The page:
German engineering company thyssenkrupp has redesigned the traditional lift by inventing a horizontal elevator that dispenses with the old no steel ropes and replaces them with electric motors.

Known as the ‘Multi’, the technology uses a range of linear electric motors and guiding equipment, much like what is used in monorail and magnetic train technology which enables the lift to make 90 degree turns.

With the Multi system, multiple cabins can also travel safely up one shaft and down another in a single continuous loop, much like a circular train system on a vertical plane. 

The doors also open more often - every 15 to 30 seconds, despite having fewer shafts than standard elevator systems.

Not only quicker and more efficient for the movement of people, with its lighter cabins, the Multi system allows multiple lift cabins to be used on fewer shafts at any given time, while eliminating the ropes and counterweights of conventional elevators decreases the overall mass of the elevator system. 

All this adds up to lowering the elevators environmental footprint by up to 50 percent, according to thyssenkrupp. 

The company also notes other advantages of the new system includes the elevator being able to be set up in a shuttle system thereby allowing greater capacity, optimising people movement and even enabling the possibility of the addition of a double entrance lobby to a new building design.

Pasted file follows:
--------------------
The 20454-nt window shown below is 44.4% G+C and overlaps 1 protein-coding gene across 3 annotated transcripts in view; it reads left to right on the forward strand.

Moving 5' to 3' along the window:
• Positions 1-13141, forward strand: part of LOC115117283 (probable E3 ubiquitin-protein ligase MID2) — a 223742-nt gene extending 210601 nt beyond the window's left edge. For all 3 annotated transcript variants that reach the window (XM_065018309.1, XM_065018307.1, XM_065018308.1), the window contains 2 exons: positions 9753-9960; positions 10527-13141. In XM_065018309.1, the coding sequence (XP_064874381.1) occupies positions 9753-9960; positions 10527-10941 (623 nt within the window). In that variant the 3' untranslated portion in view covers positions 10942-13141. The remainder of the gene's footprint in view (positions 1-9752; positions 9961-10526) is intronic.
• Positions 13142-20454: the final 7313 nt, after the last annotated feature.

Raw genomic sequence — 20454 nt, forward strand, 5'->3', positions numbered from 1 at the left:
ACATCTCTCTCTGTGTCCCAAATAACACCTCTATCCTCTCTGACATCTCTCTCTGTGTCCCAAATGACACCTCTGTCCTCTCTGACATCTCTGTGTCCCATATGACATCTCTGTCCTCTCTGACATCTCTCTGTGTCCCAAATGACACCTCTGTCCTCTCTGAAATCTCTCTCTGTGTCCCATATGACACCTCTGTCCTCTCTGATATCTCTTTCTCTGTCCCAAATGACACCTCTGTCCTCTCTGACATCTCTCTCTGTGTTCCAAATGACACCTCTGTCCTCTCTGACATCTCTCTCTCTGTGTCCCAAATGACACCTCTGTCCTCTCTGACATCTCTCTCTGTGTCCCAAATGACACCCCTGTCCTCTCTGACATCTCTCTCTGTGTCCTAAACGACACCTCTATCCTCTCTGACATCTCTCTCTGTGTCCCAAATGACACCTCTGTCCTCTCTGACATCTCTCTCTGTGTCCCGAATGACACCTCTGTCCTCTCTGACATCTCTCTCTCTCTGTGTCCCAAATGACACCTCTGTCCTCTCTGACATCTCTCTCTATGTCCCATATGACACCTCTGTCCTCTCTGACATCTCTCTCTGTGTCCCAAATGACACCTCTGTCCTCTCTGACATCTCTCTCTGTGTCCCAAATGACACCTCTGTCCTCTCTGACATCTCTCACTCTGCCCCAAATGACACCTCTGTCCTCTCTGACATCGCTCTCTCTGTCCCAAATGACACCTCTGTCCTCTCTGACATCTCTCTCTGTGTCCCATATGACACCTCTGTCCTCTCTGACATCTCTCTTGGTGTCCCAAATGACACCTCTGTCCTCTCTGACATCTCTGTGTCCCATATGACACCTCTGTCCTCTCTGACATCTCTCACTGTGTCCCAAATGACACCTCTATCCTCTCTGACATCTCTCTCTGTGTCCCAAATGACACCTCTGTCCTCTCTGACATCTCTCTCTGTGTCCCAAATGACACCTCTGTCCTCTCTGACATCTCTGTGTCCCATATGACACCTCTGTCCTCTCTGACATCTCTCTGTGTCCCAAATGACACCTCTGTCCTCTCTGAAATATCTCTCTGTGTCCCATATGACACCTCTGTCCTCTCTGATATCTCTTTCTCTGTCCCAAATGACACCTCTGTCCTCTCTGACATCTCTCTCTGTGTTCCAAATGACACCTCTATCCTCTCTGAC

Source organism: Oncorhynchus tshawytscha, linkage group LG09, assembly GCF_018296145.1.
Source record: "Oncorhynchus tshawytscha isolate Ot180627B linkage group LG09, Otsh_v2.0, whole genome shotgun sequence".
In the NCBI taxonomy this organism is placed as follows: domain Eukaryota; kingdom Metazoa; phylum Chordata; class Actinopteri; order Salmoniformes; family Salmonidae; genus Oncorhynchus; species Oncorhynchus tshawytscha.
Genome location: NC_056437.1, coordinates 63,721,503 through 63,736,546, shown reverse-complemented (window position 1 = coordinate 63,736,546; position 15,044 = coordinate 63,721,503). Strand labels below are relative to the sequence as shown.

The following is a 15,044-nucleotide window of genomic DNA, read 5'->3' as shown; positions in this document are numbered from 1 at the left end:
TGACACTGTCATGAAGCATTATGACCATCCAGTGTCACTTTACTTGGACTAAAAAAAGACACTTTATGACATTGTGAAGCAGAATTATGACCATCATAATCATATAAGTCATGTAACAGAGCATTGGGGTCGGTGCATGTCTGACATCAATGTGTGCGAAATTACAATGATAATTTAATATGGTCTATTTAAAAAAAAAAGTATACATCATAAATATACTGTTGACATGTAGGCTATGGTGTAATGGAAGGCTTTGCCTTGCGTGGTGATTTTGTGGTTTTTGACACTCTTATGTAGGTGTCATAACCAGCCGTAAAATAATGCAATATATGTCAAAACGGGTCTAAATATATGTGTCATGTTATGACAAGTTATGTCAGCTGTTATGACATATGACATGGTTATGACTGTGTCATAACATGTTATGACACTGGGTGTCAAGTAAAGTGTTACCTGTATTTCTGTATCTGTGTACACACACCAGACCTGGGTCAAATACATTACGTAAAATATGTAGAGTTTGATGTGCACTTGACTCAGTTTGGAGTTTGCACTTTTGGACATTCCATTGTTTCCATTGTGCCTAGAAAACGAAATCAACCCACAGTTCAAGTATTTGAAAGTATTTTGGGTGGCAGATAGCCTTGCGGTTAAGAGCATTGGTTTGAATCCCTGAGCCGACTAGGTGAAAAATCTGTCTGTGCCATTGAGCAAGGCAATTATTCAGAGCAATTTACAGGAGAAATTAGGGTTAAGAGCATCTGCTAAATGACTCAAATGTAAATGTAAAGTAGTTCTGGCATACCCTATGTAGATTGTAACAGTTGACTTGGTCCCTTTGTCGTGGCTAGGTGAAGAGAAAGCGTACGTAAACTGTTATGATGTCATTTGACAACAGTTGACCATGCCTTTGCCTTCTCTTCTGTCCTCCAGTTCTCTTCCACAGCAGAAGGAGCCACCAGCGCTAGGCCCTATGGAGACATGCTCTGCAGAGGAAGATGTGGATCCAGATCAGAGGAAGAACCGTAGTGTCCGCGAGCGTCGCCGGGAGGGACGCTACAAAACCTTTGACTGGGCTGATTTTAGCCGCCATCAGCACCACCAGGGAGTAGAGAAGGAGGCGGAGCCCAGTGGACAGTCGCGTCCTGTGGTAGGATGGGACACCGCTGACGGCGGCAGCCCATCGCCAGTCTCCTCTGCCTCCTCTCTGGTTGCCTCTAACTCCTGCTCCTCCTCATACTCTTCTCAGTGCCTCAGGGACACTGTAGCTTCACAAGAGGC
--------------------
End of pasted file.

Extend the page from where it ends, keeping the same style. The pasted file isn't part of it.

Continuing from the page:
Added to that, says the company, with its multi-propulsion braking and control system, the safety of passengers is assured.

According to Andreas Schierenbeck, CEO of thyssenkrupp Elevator, “We believe Multi is a genuine game-changer that will truly transform the way people move, work and live in our built environment.”

“It will reduce waiting times for passengers and take up significantly less space within the building. Multi is a key offering that truly represents a landmark revolution in the elevator industry,” he says.

As the world’s urbanised population continues to grow and age - with predictions of a 2.5 billion increase in urban dwellers by 2050 - vertical developments will become more common, making this development both welcome and ultimately, much more useful to both builders and users alike.

For architects and designers, this means that a range of options, once thought impossible are now available, especially when dealing with constraints around design limits due to elevator shaft heights and issues concerning vertical alignments.